Overnode cluster is a set of nodes, managed by the overnode. A node runs on a host: a virtual machine, a cloud instance or an OS with bare metal hardware. One host can run only one node.
Every node has got a set of configurable target nodes. A node proactively initiates a connection with the target nodes on start up and after a connection is lost. All other (non-target) nodes are discovered eventually via gossips and also inter-connected with each other. Connections are initiated to ports 6783 and 6784 via TCP and UDP protocols, so it should be allowed on a host / networking / firewall level. Selection of target nodes for each node is a decision you will have to make depending on an application, networking constraints, etc. As a safe default option, aim for each node to have every other node added as a target node.
Every node is assigned explicitly a unique identifier (ID). There are no master or worker nodes. All nodes are equal (but can run different jobs, of course). However only a node with an ID 1, 2, 3 or 4 can assign IP addresses to containers. Nodes can start in any order and can function in complete isolation (network partitioning) from other nodes. A node can launch a container even in case of network partitioning, provided it can assign an IP address, i.e. it has got an ID from 1 to 4 or it is connected to a node with an ID in this range.
Every node of a cluster shares the same password token. A node can be accepted by a target node only if it is configured with the same token. The token is defined once and never changes. The traffic between the nodes is encrypted and the token is used as an encryption / decryption key.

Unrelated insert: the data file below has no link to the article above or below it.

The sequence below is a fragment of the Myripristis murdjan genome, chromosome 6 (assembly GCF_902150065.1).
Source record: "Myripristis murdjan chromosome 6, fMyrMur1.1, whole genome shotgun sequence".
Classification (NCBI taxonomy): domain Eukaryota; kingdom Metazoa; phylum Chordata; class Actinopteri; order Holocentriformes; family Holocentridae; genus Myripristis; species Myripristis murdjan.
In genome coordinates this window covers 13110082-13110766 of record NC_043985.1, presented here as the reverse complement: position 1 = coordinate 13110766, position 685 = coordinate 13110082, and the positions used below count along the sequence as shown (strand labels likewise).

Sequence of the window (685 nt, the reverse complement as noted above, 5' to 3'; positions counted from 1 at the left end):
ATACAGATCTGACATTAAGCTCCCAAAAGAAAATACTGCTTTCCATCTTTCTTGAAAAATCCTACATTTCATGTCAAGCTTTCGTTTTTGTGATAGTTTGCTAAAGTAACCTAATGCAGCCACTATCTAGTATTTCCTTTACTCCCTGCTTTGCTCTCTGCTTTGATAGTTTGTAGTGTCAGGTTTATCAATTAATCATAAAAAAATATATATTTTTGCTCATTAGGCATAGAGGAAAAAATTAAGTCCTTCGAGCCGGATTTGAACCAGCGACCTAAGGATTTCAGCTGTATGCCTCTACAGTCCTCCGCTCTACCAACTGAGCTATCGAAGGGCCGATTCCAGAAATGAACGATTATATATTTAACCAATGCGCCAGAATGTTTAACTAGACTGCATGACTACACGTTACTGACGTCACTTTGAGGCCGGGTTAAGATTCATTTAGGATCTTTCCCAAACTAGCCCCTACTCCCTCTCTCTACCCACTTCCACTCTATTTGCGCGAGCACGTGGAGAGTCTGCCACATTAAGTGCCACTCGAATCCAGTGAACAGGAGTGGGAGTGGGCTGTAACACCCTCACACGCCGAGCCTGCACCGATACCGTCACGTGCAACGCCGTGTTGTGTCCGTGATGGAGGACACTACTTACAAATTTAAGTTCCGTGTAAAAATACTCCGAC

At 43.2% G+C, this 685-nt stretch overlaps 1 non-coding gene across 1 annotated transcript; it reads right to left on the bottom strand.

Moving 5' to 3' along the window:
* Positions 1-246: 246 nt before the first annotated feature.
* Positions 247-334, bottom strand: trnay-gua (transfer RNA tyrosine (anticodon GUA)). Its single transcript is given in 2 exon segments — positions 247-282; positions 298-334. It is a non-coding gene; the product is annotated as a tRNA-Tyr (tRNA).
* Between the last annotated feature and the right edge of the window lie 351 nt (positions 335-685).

Launching and connecting nodes
To launch a node, use launch command, for example:
To add target nodes for a node, use connect command (target nodes do not have to be reachable or even exist to be added as target nodes):
As a shortcut, you can provide target nodes during launch:
A node can be a target for itself, it just skips connecting to itself in this case:
Example 1: 4x nodes cluster formed initially, other nodes added later
First 4 nodes are defined as target nodes for all nodes.
Example 2: 1x node cluster formed initially, other nodes added and targeted later
And so on.
Inspecting cluster nodes
The following set of commands might be useful for getting more visibility into the current status of a cluster:
Configured target nodes
IP addresses allocation status
Stopping and removing nodes
To stop and destroy a node, use reset command, for example:
If the removed node was a target node for other nodes, tell other nodes to forget about it:
Once the node is reset, it can be launched again. And can be connected to the same cluster or different one.
Normally, nodes automatically start when a host (docker engine) starts. There is no command to pause it, unless you use plain docker commands to manipulate the containers. So, it is unlikely you will need to resume a node. However, if it happens you need, there is the resume command for this purpose:
Waiting for launch completed
You would not normally need to wait for a node after launching a node. However, it is useful sometimes for external automation tools, which do things, like automated scaling, for a cluster.
prime command blocks until a node is ready to allocate IP addresses, which means it is ready to start containers.
Inspecting detailed status
The inspect command dumps all the details of the underlining weavenet state in JSON format: